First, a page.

“They tie up heavy burdens, hard to bear, and lay them on the shoulders of others; but they themselves are unwilling to lift a finger to move them. Woe to you, blind guides…You blind fools!”
Matthew 23:4,16-17 (NRSV)
“Let them alone; they are blind guides of the blind. And if one blind person guides another, both will fall into a pit.”
Matthew 15:14 (NRSV)
“This cornerstone [Jesus] in the building of the cosmic community is a constant reminder that he himself is peace, makes peace and proclaims it as good news… He has the authority to do so, because in his own flesh he has experienced violence, torture, and betrayal…”
Elsa Támez, Mexican liberation theologian, When the Divine Fragrance is Everywhere
Don’t say a word / You speak, and I cave in
You’ll twist the truth again / And drill deep down beneath my skin
You said you’d change / And I believed in you
But you’re still using me / To justify the harm you do
…I say no!
“I Say No” by Carrie Hope Fletcher
Structural oppression is institutional betrayal.
Our inability to see oppressions—such as racism and misogyny—can be caused by betrayal trauma and the resulting betrayal blindness. Our closeness to an individual or institutional source of oppression can prevent us from seeing the betrayal.
And we cannot abolish what we cannot see.
Dr. Jennifer Freyd says betrayal trauma happens “when the people or institutions on which a person depends for survival significantly violate that person’s trust or well-being.”
Imagine a little boy whose dad beats him when he doesn’t please his father. The boy works even harder to make his dad happy, never acknowledging the abuse, because what choice does he have?
Children are dependent on their caregivers. When a caregiver betrays and harms a child, that child might desire to withdraw from the relationship, but pulling away from that provider could actually hurt the child more than the caregiver’s actions. What a horrific dilemma: stay silent and stay in the relationship, risking further damage, or confront and create conflict and risk losing the relationship and all accompanying provision, with potential for extreme further damage.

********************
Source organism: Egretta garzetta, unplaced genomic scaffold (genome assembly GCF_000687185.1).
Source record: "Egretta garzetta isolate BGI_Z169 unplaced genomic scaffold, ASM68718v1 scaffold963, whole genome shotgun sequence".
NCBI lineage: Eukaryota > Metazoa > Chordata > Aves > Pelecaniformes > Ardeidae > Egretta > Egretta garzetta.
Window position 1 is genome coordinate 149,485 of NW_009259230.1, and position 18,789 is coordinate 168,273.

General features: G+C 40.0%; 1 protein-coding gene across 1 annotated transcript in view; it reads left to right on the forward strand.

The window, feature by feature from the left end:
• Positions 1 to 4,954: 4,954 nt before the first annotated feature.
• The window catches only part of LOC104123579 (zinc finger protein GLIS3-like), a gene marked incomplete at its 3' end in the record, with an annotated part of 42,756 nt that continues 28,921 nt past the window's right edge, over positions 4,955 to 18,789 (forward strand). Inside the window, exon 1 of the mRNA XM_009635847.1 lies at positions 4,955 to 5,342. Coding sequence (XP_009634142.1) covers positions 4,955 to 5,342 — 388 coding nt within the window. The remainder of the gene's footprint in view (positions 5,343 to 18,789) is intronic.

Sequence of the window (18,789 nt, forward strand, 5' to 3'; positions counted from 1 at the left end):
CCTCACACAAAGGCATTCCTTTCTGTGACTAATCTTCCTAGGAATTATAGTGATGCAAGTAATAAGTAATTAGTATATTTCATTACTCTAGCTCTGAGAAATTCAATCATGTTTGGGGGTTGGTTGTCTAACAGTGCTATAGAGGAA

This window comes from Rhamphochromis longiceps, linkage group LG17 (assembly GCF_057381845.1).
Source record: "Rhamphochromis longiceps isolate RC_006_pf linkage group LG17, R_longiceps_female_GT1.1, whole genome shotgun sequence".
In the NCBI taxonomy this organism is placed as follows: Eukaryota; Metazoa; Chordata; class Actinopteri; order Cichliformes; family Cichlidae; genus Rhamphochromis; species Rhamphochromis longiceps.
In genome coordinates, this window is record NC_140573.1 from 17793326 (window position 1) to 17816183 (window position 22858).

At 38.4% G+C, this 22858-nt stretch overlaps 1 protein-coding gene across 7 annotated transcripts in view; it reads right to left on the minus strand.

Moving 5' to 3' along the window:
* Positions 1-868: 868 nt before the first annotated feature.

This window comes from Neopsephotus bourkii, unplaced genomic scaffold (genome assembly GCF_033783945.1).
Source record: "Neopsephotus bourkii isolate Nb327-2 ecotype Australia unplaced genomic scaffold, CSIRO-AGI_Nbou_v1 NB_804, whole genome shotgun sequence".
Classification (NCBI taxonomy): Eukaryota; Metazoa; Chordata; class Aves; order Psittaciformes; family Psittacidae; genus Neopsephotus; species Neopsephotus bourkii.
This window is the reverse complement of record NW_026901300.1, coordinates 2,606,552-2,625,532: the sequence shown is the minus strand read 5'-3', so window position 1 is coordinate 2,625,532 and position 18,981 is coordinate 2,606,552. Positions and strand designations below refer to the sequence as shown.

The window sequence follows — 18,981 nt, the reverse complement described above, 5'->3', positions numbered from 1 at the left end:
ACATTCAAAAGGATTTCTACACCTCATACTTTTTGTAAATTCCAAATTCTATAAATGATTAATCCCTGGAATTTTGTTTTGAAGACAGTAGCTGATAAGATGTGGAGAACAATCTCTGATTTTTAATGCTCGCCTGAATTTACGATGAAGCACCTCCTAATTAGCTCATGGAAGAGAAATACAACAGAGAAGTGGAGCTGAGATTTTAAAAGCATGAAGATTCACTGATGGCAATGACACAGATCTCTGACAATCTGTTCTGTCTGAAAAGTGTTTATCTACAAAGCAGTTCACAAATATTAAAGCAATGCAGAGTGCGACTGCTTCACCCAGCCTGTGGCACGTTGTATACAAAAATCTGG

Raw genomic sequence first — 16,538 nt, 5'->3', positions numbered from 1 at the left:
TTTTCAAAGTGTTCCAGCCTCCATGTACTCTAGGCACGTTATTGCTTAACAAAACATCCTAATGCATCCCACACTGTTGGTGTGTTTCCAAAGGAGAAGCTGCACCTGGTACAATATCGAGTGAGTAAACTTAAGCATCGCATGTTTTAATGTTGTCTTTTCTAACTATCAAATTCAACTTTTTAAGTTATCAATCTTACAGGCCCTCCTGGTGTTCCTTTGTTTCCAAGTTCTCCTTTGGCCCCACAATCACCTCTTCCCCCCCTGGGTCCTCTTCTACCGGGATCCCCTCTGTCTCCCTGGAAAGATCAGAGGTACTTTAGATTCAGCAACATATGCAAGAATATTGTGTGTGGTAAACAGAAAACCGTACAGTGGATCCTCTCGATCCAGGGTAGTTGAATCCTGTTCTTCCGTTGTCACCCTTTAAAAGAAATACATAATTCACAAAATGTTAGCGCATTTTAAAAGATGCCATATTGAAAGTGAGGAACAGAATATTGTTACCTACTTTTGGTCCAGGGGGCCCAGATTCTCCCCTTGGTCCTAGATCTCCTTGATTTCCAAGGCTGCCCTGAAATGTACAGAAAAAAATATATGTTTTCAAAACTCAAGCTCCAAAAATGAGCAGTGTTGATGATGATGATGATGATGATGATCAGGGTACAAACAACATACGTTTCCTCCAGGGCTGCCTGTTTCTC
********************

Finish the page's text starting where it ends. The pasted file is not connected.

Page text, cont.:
If a child isn’t safe in a relationship, but isn’t safe to leave it either, that creates an impenetrable cage. The solution many victims of betrayal trauma land on is forgetting. If we can believe we aren’t being betrayed, we think we can stay safe.
Dr.Freyd calls this forgetting “betrayal blindness.” Because of the victim’s unique dependence on a person or organization, betrayal traumas cause more forgetting—more blindness—than other traumas. She says, “Attachment trumps betrayal detection.”
Betrayal blindness is our not seeing the crimes or sins of people we rely on as a way of protecting ourselves—protecting our jobs, ordination, church membership, relationships, acceptance in a social group. If we see the sins and speak of them, we risk losing what we think we need to survive. In these acts of blind self-protection, we leave other vulnerable people at risk of new harms or ongoing injustice over old harms.
Consider the case of Ravi Zacharias, world-famous Christian apologist. Multiple women have shared their testimonies of his sexual abuses. Ravi’s fans flooded the internet and Christian publications in his defense. They chose blindness to his betrayals. Because they belonged to his denomination or had hired him to speak at their churches, had quoted his apologetics or had his books on their shelves, they would not risk any losses of institutional favor or association by believing the women. And his victims suffered from this multilevel betrayal. How can we abolish clergy sexual abuse when we are blind to it?
Consider how this plays out in racial injustice, violence against women, native land rights. If we rely on the ones perpetuating such betrayals, are we choosing to blind ourselves for self-protection? Are they using us to cause more harm? How can we turn from participation in institutional betrayal to leading the way in institutional courage?
God, open my eyes. Show me my blind spots. How am I stumbling around, eyes willfully shut? Or worse, leading others toward a ditch unaware?
God, show me when I have seen allegations about someone I know, someone I respect, and turned away.
We cannot abolish what we cannot see. May the Jesus who suffered betrayal trauma in his flesh and blood open our eyes to the institutional betrayals of systemic oppression.
Becky Castle Miller is an American learning how to be American again after living in the Netherlands for eight years. Mom of five kids and two cats. Fresh graduate of Northern Seminary. Co-author of the discipleship workbook Following King Jesus. Working on a book about Jesus’s emotions and ours. Daily life on Instagram at @bcastlemiller and opinions on Twitter at @bcastlemiller.